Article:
Arts and Culture

Frank Stella, Double Gray Scramble, 1973. Screenprint on white Arches 88 mould-made paper, 29 x 50 3/4 inches. National Gallery of Art, Washington, Gift of Gemini G.E.L. and the Artist, 1981.5.98 © 2016 Frank Stella / Artists Rights Society (ARS), New Yor

Frank Stella sits down with Steve Paulson to talk about a lesser known aspect of his remarkable career — his work as a printmaker.More

Street art that reads "Love is Color"

Maybe you're familiar with art therapy — making art to cope with pain. Philosopher Alain de Botton has a different idea. He thinks just looking at great art can be therapeutic.More

Seeing is Forgetting the Name of The Thing One Sees

Choreogapher Bill T. Jones recommends Lawrence Weschler's "Seeing is Forgetting the Name of the Thing One Sees."More

paint on canvas

Philosopher Alva Noe has a theory about art. He says art is like philosophy, and the best art is disorienting and uncomfortable. It...More

"No"

How do you join a revolution? Egyptian artist Bahia Shehab says she was too quiet to shout in the streets during the uprising in Cairo,...More

Craig Taborn

In the pantheon of contemporary jazz pianists — from Keith Jarrett to Herbie Hancock — Craig Taborn is not widely known.  But among fellow jazz musicians, he’s revered. Vijay Iyer calls him “one of the greatest living pianists.More

Dictators who are also authors

When they weren’t committing mass murder, many of the noteworthy authoritarian leaders of the 20th century wrote books. Terrible books. Journalist Daniel Kalder read all of them.More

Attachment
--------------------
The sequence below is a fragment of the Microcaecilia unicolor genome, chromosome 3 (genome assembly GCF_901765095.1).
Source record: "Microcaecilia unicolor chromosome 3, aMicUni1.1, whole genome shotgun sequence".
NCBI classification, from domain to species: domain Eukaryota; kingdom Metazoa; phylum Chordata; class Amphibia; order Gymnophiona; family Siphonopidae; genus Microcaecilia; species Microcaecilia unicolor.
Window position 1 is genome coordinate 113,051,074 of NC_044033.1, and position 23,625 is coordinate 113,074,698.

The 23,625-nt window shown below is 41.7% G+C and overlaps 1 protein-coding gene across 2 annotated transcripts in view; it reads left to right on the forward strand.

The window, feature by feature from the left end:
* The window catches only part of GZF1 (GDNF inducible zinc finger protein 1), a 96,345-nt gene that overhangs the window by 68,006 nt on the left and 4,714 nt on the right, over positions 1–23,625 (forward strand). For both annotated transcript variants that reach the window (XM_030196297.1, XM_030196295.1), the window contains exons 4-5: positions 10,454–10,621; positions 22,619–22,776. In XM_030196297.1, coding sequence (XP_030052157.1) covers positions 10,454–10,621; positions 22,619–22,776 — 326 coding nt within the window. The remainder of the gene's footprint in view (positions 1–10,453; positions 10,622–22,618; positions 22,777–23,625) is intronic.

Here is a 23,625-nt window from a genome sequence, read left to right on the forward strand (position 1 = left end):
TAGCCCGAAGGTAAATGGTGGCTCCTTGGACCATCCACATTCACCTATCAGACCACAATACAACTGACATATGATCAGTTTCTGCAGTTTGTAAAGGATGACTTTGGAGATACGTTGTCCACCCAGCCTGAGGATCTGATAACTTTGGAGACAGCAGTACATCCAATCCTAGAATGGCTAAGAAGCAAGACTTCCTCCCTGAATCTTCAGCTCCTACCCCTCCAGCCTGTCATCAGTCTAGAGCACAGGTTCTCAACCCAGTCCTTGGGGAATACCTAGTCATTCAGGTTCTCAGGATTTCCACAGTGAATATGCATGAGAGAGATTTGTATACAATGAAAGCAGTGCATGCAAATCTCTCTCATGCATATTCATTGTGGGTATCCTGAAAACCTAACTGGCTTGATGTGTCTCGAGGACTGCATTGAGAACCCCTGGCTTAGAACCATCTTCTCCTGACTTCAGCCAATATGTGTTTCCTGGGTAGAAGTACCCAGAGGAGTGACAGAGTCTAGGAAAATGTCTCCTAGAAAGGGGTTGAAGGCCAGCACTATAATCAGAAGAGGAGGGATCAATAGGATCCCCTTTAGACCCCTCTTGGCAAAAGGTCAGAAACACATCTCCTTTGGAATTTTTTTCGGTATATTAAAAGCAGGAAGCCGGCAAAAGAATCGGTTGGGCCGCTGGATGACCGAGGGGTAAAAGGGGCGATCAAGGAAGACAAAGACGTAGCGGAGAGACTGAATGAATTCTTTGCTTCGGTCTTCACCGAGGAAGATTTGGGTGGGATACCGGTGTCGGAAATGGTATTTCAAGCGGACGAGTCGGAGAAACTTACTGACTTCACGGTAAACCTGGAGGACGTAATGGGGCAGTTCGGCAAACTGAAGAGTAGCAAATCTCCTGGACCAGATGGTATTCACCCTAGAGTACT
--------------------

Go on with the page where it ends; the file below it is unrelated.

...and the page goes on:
Vera Sung, Jill Sung, and Thomas Sung from ABACUS.

Only one bank faced criminal charges in the aftermath of the 2008 financial crisis. Somewhat surprisingly, it was a small, family-owned bank run by Chinese immigrants. Documentary filmmaker Steve James tells the story in his new film "Abacus: Small Enough to Jail," now nominated for an Academy Award.More

Horror

Can playing out negative scenarios lead to a more positive life?More

Prince

Chuck Klosterman thinks the Internet has ruined a lot of things, including death.More

ignored on the phone

For three decades, MIT professor Sherry Turkle's been looking at the ways we interact with machines. She believes our digital devices are taking a toll on our personal relationships.More

Robot boy

Alexander Weinstein’s “Children of the New World” is a collection of cautionary tales about extreme emotional attachment to software and silicon.  More

Person doing magic

Nate Staniforth spent thousands of hours learning the craft of stage magic. But he was really looking for wonder. And he says real magic is not smoke machines or stage tricks; it's creating a moment of genuine astonishment.More

Chloe Benjamin

Author Chloe Benjamin on how the magical worlds of her novels are rooted in her daily life.More

Dasha Kelly Hamilton

Performer Dasha Kelly Hamilton explains why all women need to be intimately familiar with the challenge and thrill of catching a fly.More

earth from space

We’re starting to see a new kind of fiction: climate fiction. Lidia Yuknavitch’s “The Book of Joan” is one of the most stunning examples. It’s the story of a near-future where Earth is decimated and the last few survivors are stranded in space.More

bamboo graffitt

If climate change is the most urgent problem facing humanity, why are there so few novels about it? Acclaimed novelist Amitav Ghosh believes that’s a big problem. He says climate change is less a science problem than a crisis of imagination.More

Time

James Gleick, a science writer with a special interest in the cultural impact of technology, recently sat down with Steve Paulson to talk about the cultural history of time travel and its enduring appeal.More

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